"El Camino del Diablo"--Spanish for "The Devil's Highway"--is the name of a trail that spans hundreds of miles in the Sonoran Desert.

It has been used as a route from what is now northwest Mexico to California for thousands of years, and modern-day scientists and other experts say it is a special place.

In this region, Native Americans, Spaniards and other travelers came to rely on an oasis--the waterholes known collectively as "Tinajas Altas" or High Tanks, where some of the desert's limited rainfall is captured in a series of natural pools among rocky valleys in the area's rugged cliffs.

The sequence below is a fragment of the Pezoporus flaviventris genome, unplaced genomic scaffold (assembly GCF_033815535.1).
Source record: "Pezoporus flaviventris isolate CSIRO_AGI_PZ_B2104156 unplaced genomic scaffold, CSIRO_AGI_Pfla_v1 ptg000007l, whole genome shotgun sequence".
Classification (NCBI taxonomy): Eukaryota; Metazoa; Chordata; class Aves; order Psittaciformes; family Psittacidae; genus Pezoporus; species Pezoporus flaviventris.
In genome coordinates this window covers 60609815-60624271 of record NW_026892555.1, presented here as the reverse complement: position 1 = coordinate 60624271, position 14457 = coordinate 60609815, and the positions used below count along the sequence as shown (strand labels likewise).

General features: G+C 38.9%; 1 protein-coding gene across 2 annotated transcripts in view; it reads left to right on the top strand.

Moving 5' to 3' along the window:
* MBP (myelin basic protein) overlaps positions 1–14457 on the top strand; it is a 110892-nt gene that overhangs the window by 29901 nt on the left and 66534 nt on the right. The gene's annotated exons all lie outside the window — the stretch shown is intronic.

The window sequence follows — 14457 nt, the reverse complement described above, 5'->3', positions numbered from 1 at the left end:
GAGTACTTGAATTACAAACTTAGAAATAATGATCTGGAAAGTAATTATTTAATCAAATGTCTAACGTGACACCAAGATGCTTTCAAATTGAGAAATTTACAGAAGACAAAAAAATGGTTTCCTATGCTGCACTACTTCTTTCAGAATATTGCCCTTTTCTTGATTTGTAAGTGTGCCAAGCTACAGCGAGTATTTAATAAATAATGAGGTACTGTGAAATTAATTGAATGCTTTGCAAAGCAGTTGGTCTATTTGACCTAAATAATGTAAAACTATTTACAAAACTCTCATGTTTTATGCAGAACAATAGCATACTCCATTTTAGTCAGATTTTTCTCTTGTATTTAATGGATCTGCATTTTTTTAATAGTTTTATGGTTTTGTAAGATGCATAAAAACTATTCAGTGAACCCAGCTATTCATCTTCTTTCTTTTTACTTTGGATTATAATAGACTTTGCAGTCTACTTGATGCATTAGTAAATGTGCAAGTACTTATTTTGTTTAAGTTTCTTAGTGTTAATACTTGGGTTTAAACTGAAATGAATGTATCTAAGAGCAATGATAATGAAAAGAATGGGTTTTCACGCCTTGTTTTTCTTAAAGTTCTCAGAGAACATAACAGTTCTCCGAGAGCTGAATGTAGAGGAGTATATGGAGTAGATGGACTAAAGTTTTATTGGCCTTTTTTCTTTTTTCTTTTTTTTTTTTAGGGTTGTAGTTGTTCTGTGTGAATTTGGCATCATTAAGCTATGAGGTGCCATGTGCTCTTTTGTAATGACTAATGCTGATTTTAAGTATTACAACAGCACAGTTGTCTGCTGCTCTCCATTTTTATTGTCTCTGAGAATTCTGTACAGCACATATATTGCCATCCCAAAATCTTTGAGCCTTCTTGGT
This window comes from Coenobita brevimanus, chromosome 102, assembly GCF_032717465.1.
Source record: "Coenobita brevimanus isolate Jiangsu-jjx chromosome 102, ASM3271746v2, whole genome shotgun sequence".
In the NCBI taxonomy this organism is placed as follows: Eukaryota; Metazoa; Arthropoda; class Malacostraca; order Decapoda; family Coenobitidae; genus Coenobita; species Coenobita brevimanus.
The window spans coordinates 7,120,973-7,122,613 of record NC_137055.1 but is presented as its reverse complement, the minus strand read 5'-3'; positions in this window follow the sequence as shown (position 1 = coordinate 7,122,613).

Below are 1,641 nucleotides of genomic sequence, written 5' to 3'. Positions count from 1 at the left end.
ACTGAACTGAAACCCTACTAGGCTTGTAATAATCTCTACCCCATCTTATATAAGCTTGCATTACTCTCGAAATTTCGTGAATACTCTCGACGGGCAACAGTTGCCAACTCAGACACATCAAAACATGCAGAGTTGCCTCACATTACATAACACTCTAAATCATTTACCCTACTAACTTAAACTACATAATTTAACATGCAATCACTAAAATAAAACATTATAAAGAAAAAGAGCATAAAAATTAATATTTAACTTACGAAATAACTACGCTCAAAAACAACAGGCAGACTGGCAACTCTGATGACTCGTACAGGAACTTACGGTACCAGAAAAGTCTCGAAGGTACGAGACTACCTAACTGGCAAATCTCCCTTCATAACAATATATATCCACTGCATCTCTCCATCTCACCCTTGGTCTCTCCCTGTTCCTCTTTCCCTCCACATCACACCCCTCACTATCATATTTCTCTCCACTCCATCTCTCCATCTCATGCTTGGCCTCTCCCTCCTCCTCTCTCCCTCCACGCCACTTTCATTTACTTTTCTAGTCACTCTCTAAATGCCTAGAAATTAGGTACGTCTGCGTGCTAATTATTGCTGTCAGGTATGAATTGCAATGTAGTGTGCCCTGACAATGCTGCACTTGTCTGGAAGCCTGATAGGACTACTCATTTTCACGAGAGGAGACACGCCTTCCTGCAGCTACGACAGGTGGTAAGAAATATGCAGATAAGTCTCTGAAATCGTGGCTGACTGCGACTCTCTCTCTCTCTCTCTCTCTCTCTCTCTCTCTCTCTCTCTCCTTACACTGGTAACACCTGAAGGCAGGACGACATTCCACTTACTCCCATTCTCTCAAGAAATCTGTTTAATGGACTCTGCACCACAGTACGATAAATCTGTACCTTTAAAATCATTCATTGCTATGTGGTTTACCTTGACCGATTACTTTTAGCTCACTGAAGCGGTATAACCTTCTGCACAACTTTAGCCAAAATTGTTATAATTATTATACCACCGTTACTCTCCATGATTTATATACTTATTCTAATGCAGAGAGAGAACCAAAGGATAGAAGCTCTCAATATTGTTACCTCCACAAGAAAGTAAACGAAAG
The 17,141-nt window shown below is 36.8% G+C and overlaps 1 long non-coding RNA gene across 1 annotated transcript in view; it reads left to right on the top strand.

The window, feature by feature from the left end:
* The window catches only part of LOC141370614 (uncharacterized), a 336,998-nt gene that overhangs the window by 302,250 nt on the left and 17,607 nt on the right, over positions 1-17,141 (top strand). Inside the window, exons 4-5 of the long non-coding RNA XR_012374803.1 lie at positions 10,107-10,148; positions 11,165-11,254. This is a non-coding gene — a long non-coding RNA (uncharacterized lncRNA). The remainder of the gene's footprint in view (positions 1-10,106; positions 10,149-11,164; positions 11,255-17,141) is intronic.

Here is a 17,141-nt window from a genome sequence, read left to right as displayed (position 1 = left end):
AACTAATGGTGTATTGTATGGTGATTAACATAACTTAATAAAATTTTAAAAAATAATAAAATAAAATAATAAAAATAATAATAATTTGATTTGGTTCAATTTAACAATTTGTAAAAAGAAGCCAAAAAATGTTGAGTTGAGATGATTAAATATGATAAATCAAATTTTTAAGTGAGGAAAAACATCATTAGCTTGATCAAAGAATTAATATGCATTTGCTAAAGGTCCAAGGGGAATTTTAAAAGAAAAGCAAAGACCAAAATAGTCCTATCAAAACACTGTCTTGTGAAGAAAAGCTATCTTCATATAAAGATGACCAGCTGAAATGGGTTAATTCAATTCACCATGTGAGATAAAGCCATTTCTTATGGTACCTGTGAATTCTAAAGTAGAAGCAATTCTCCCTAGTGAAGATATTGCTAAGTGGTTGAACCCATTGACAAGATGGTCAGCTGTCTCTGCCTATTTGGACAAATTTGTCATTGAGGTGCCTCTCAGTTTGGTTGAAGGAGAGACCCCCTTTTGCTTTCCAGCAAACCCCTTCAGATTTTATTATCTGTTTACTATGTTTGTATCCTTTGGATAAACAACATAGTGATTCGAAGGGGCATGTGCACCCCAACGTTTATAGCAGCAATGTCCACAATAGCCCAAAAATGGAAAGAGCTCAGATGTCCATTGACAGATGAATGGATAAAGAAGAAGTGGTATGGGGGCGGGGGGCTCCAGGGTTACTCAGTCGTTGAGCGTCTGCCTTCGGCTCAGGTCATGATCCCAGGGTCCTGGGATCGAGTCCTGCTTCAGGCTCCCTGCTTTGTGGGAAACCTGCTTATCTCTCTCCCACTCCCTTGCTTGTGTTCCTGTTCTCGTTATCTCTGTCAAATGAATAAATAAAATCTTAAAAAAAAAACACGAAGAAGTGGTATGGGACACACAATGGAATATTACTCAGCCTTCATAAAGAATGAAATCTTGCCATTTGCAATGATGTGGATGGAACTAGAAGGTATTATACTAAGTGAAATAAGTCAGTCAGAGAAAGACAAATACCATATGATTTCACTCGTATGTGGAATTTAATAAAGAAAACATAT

Gayle Harrison Hartmann and four other authors recently wrote a book about Tinajas Altas where they address the human and natural history of this unique resource, which now lies within the boundaries of Barry M. Goldwater Air Force Range west of Tucson and east of Yuma, Arizona.

"As one of the co-authors, Bill Broyles, likes to say, 'If this were not on the Barry M. Goldwater Air Force Range, this would probably be a national monument.' It's a place with amazing history and it's quite beautiful during the six months of the year when it's not a furnace," Harrison Hartmann says.

The book is called Last Water on the Devil's Highway: A Cultural and Natural History of Tinajas Altas. In addition to Gayle Harrison Hartmann and Bill Broyles, it is co-authored by Thomas E. Sheridan, Gary Paul Nabhan and Mary Charlotte Thurtle.